With just weeks to go before the Great American Eclipse, scientists are finalizing years of planning to study the solar phenomenon. But it’s not too late to get involved.
“This is the first eclipse crossing over a major landmass in the era when lots of people have digital devices,” says astronomer Alex Filippenko of the University of California, Berkeley. The 120-kilometer-wide path of totality, where observers will see the moon completely cover the sun, will streak through 12 states from coast-to-coast on August 21, and the entire country will see at least a partial eclipse. So if you’re interested in collecting data on this rare celestial spectacle, there’s an app for that. Several, in fact.
Observe eclipse weather
The GLOBE Program’s Observer app lets people to catalog changes in their local atmosphere that are affected by the amount of sunlight hitting Earth. Users can take pictures or enter descriptions of cloud cover, record temperatures and write in such observations as wind speed or air pressure if they have the equipment to make them.
“The eclipse allows us to see what happens when there’s a relatively abrupt drop in sunlight,” says Kristen Weaver of the GLOBE Observer program at NASA Goddard Space Flight Center in Greenbelt, Md. Even people who aren’t in the path of totality can contribute valuable data, Weaver says.
Students from kindergarten through high school will use the data in research projects through the GLOBE education program. And if enough people send in data, NASA researchers creating models of Earth’s energy budget — the balance between the energy our planet receives from the sun and sends back out into space — could also analyze the observations.
See how plants and animals respond
Folks willing to take their eyes off the skies for a moment can record what plants and animals are doing around eclipse time using the California Academy of Sciences’ iNaturalist app.
Past eclipse-watchers have told tales of animals exhibiting nighttime behavior — such as birds falling silent or squirrels retreating to their dens — when the moon blocks the sun. The iNaturalist app could allow the first extensive examination of this phenomenon, says the Academy’s Elise Ricard.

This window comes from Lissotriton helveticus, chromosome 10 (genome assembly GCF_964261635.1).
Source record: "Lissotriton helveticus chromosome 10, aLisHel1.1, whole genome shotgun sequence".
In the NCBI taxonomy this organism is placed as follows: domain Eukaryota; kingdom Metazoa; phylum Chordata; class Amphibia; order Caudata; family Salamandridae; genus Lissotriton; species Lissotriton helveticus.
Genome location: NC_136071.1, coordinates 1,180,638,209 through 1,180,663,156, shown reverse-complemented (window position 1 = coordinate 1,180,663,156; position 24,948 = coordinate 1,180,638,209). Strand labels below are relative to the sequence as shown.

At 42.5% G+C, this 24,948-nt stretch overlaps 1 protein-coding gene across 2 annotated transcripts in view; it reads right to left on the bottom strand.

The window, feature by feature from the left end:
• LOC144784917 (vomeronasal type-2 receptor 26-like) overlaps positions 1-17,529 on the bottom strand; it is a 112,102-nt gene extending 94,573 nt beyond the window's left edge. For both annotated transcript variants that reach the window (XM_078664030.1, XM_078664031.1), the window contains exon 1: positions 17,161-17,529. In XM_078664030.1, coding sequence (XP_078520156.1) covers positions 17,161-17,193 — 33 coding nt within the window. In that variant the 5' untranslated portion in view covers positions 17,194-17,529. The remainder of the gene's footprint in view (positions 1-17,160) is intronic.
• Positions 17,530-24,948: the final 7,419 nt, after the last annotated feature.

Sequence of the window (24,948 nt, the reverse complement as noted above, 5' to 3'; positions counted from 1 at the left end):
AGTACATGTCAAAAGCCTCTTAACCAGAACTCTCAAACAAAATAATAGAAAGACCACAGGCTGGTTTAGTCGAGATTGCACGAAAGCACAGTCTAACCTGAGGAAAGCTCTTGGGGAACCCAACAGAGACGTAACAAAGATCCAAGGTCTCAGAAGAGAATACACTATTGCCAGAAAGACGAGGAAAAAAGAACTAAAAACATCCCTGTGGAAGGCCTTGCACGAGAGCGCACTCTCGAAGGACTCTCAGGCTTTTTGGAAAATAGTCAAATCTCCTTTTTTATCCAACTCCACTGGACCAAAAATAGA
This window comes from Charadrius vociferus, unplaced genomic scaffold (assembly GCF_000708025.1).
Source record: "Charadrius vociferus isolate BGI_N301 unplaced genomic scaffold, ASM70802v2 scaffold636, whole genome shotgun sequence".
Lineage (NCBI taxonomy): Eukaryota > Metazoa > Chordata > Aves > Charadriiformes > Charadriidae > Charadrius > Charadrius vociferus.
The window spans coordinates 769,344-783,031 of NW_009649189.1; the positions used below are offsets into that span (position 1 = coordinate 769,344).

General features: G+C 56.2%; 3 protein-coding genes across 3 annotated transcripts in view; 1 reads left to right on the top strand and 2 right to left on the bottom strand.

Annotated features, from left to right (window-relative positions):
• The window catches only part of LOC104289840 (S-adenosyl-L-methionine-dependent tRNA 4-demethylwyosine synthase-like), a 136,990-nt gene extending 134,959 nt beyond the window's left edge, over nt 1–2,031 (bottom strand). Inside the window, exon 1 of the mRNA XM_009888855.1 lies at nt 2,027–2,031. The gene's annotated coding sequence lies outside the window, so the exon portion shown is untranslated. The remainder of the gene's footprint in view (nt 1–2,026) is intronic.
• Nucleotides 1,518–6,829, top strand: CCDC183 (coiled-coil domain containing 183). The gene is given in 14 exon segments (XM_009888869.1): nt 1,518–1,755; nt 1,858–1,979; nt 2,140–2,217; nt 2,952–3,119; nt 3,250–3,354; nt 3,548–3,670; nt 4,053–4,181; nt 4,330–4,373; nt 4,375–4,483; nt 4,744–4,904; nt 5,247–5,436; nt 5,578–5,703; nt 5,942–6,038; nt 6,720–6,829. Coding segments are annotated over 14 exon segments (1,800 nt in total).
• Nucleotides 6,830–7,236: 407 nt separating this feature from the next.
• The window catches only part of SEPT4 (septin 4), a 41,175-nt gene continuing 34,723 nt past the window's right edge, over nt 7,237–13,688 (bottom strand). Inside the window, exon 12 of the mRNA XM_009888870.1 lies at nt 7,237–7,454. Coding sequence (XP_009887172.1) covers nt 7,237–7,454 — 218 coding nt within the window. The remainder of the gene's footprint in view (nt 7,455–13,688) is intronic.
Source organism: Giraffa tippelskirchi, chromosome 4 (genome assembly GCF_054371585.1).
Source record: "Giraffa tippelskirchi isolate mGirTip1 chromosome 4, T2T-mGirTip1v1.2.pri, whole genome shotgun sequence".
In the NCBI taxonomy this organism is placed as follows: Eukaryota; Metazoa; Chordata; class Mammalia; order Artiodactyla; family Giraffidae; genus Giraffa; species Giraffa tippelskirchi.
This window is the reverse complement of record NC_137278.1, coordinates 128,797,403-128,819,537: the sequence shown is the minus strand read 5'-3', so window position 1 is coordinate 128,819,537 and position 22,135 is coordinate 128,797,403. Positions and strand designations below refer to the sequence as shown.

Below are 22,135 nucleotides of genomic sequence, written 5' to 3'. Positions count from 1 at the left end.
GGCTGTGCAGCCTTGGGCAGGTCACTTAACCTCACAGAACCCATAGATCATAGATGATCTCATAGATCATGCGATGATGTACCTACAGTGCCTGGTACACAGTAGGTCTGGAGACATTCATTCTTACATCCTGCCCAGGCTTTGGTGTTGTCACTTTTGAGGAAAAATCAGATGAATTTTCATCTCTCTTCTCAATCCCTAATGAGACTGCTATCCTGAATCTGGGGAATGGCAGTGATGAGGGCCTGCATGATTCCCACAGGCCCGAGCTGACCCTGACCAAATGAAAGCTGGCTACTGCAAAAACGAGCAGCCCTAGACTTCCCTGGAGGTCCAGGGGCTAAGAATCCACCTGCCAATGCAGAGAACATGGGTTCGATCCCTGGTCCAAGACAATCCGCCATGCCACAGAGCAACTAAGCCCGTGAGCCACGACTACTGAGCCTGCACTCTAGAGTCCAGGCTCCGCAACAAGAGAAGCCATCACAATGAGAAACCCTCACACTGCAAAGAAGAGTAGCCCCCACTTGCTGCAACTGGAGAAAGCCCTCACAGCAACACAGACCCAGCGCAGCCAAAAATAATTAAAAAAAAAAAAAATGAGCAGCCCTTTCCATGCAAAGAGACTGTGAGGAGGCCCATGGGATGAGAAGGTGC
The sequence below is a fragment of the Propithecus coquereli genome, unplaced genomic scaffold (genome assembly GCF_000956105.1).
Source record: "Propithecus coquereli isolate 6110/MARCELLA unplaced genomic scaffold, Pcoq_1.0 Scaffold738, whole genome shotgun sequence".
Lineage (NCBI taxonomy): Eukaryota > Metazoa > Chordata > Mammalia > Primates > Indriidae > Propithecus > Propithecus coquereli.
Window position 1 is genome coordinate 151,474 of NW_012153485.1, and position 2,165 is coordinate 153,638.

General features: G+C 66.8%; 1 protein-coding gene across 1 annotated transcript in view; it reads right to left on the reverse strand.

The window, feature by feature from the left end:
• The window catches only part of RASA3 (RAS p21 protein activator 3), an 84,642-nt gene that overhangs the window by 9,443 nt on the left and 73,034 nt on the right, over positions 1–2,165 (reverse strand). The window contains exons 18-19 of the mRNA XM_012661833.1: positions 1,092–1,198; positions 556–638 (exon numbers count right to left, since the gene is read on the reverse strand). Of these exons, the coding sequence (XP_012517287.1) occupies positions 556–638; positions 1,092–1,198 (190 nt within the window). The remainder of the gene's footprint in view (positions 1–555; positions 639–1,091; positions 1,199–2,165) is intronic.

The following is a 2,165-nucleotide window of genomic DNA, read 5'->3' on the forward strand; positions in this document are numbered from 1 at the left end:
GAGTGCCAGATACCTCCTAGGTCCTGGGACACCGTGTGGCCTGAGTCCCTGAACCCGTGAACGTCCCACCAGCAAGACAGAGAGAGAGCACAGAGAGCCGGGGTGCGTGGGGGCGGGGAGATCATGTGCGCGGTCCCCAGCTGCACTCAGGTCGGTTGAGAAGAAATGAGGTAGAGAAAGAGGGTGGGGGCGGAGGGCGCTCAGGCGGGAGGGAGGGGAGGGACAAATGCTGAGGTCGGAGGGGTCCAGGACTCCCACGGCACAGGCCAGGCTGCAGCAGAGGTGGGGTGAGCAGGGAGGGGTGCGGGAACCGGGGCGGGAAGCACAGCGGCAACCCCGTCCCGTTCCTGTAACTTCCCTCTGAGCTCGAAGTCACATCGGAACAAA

People can use the app to note the behavior of whatever animals are around, be they pets, livestock, wildlife or even zoo animals. Some flowers also close up at night, Ricard notes, so plant observations are also encouraged.
The data could help scientists understand the extent of eclipse necessary to elicit certain responses. For instance, someone in an area where the moon covers 85 percent of the sun might notice odd animal behavior that isn’t seen by anyone in areas with only 70 percent coverage of the sun.
Record the sounds of an eclipse
The sounds of nature can also change dramatically during an eclipse. Ricard remembers birds falling silent in the nearby jungle during an Australian eclipse. And Henry Winter, an astrophysicist at the Harvard-Smithsonian Center for Astrophysics in Cambridge, Mass., recalls a friend’s story of crickets starting to chirp during an eclipse.
To capture these shifting sounds, Winter launched the Eclipse Soundscapes project, which will collect recordings during the solar eclipse to provide an audio experience for the visually impaired.
Soundscapes’ reps will record at 12 national parks, and anyone with the app can add their own sound bites to the database. The app will also include a specially designed narration of what’s happening in the sky for visually impaired eclipse-goers.
Solar snapshots for science
For anyone in the path of totality, there’s also the chance to participate in the Eclipse MegaMovie project, the first crowdsourced image archive of a total solar eclipse.
Viewed from any single place on the ground in the path of totality, the moon completely covers the sun for only about 2½ minutes. But by gathering images from over 1,000 trained volunteers and from members of the public snapping pics with smartphones across the country, the MegaMovie project will capture the full 90-minute duration of the solar eclipse as it crosses the continental United States.
The project will give astronomers an unprecedented view of the outer layers of the sun’s atmosphere — which aren’t blocked by the moon — during the entire eclipse.
Like the data collected by all these apps, the Eclipse MegaMovie images will be publicly available online, where they can be accessed by amateur astronomers, too. “They might notice some interesting phenomenon before professional astronomers get around to looking at the data,” Filippenko says.
It’s certainly an exciting time to be a citizen scientist. But if you do decide to participate in data collection, don’t forget to take time to put down your phone and enjoy the majesty of the eclipse.